Essays and Commentary

Mark Williams reviews 'Can You Tolerate This?: Personal essays' by Ashleigh Young

Mark Williams
30 August 2017

Ashleigh Young is one of a number of writers currently distinguishing themselves as the latest generation to emerge from the creative writing program at Victoria University in Wellington. The course, founded by Bill Manhire in 1975, maintains the supply of excellence that attracted so much resentment as its ‘spectacular babies’ – from Barbara Anderson to Elean ... More

'Beyond Songlines' by Philip Jones

Philip Jones
24 August 2017

This year marks the thirtieth anniversary of the publication of Bruce Chatwin’s The Songlines, one of the most influential books about Australia to reach an international a More

Sue Kossew reviews 'Late Essays: 2006–2017' by J.M. Coetzee

Sue Kossew
24 August 2017

While it is true that the essay as a genre has a long and continuous history, it is not always an easy form to categorise or define. J.M. Coetzee has himself contrasted the ‘rather tight discourse’ of criticism with the relative freedom of writing fiction. Indeed, essays – like those collected in this volume – require ‘slow reading’, a term derived from ... More

David Schlosberg reviews 'How Did We Get Into This Mess? Politics, equality, nature' by George Monbiot

David Schlosberg
23 July 2017

In reviewing this broad retrospective of George Monbiot’s Guardian columns, How Did We Get Into This Mess?, it is difficult to focus solely on the actual content of those commen More

Wilfrid Prest reviews 'A Historian for all Seasons: Essays for Geoffrey Bolton' edited by Stuart Macintyre, Lenore Layman, and Jenny Gregory

Wilfrid Prest
23 July 2017

Traditional academic festschrifts often lack coherence and consistency, especially when the honorand’s former students and colleagues, as more or less duty-bound contributors, share litt More

Ryan Cropp reviews 'Donald Horne: Selected writings' edited by Nick Horne

Ryan Cropp
23 July 2017

The American novelist Richard Yates once remarked to an interviewer that he had the misfortune of having written his best book first. He might have found an ally in Donald Horne, whose fir More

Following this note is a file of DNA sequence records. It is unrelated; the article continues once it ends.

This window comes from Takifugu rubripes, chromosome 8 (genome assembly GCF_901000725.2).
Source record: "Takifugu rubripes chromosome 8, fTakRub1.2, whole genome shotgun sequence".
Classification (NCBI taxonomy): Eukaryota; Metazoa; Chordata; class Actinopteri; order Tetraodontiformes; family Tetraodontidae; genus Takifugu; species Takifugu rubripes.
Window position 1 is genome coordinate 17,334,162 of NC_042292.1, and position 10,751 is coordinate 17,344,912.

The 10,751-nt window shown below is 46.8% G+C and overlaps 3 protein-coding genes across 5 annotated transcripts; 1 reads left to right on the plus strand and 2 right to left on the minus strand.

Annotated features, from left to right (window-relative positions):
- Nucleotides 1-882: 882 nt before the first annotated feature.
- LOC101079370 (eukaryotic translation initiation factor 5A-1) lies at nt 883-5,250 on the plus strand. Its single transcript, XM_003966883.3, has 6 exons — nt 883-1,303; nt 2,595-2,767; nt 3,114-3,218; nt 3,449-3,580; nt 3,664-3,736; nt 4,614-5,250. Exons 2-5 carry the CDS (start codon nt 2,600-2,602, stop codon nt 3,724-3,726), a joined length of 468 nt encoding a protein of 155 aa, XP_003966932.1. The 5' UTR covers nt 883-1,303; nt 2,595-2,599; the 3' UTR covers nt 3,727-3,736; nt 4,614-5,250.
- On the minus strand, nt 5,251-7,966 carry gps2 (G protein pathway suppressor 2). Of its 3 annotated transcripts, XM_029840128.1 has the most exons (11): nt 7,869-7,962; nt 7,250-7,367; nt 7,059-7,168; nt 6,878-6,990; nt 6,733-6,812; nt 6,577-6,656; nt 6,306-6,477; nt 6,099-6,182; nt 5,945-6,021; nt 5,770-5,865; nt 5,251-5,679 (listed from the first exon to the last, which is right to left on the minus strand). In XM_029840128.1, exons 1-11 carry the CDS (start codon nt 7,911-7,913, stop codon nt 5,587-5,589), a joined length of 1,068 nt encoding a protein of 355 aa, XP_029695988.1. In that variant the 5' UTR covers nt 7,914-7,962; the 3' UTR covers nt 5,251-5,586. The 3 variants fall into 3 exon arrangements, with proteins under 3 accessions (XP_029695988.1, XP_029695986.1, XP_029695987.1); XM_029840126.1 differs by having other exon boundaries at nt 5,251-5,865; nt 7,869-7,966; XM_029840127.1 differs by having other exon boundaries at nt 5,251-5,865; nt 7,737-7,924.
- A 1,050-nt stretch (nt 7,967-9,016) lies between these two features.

‘Desert Masterpiece’ (Introduction to the Text Classics edition of Tobruk 1941 by Chester Wilmot) by Peter Cochrane

Peter Cochrane
01 June 2017

Chester Wilmot was on board British Airways Flight 781 on 10 January 1954 when it exploded in midair and crashed into the Mediterranean Sea off the island of Elba. He was forty-two years old, a distinguished wartime broadcaster, a bestselling historian, a BBC regular, the military correspondent for the Observer and a pioneer of documentary television. He wa ... More

2017 Calibre Essay Prize (winner): 'Salt Blood'

Michael Adams
25 May 2017

It is quiet and cool and dark blue. At this depth the pressure on my body is double what it is at the surface: my heartbeat has slowed, blood has started to withdraw from my extremities an More

Andrew Fuhrmann reviews 'The Legacies of Bernard Smith: Essays on Australian Art, history and cultural politics' edited by Jaynie Anderson, Christopher R. Marshall, and Andrew Yip

Andrew Fuhrmann
30 April 2017

A persistent fascination attaches to those who help break the new wood, and so it is with Bernard Smith (1916–2011). His contribution is foundational to the study of the arts in Australia. Smith was for more than sixty years the country’s leading art historian, but he was also an educator, curator, newspaper critic, collector, memoirist, and biographer. Even as ... More

David McCooey reviews 'The Pleasures of Leisure' by Robert Dessaix

David McCooey
28 April 2017

The Last Resort (1986), a photobook by Martin Parr, includes a photograph of a woman sunbaking in the English seaside resort of New Brighton. The woman is lying, facedown and topl More

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